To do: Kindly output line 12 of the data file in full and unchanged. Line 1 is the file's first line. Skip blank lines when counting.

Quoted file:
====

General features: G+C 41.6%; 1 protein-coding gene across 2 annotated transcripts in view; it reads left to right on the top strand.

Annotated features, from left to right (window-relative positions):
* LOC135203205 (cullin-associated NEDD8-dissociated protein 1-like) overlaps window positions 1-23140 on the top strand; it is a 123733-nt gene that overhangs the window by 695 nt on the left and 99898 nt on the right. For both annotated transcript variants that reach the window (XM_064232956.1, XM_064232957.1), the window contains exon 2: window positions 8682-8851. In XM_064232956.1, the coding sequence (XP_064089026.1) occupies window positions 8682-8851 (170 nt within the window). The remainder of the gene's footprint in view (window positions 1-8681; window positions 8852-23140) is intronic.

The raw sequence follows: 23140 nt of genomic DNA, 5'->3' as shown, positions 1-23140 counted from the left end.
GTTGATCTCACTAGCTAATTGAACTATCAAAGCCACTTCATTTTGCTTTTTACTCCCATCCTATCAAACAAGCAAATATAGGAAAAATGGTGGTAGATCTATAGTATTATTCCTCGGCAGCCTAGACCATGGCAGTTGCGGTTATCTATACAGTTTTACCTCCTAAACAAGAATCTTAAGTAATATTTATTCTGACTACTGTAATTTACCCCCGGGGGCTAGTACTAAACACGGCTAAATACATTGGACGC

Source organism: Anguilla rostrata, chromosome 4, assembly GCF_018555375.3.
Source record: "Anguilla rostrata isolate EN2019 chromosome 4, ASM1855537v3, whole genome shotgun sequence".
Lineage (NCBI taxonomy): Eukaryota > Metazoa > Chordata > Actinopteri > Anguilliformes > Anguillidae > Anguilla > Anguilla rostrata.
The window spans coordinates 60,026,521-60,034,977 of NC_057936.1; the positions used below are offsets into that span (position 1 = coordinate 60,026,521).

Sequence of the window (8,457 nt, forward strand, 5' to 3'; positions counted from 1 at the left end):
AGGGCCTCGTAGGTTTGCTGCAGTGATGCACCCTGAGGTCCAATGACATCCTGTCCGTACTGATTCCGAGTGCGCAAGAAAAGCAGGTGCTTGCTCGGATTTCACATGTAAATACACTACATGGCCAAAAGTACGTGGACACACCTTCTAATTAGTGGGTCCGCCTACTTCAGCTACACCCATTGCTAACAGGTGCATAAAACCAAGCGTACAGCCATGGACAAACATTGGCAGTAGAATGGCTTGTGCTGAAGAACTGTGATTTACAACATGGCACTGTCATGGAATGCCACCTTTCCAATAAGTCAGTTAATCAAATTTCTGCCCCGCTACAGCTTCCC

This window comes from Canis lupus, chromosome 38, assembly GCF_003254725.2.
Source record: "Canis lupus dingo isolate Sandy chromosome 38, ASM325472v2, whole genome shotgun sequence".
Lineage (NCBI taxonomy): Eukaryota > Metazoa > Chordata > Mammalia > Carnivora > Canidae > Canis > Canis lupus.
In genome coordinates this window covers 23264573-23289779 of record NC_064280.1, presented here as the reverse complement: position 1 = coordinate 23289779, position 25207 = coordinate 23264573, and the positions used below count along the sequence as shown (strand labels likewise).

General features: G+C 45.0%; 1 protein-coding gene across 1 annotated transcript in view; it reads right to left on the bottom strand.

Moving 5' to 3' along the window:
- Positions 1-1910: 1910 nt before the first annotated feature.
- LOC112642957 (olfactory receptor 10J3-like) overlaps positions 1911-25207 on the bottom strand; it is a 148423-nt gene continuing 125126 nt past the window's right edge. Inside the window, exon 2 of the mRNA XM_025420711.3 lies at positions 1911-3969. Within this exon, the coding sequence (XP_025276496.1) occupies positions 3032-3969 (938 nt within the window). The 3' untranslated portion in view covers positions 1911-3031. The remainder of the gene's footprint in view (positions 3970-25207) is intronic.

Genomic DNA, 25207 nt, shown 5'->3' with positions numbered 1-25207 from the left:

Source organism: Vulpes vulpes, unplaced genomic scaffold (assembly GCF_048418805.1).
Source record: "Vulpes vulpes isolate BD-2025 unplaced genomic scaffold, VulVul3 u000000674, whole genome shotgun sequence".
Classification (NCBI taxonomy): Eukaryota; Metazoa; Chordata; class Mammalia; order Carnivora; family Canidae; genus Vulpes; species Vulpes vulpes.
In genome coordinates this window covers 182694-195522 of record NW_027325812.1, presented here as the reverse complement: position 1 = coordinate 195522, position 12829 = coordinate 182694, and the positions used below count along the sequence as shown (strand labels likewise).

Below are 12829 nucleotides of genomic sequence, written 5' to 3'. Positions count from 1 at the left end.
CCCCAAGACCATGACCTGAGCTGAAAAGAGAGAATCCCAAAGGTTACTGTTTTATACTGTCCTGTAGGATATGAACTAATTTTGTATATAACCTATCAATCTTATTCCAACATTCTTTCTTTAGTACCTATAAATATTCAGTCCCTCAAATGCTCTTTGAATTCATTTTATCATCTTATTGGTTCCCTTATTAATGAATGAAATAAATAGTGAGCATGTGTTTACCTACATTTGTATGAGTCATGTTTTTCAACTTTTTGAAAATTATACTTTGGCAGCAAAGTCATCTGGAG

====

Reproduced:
This window comes from Canis lupus, chromosome 38, assembly GCF_003254725.2.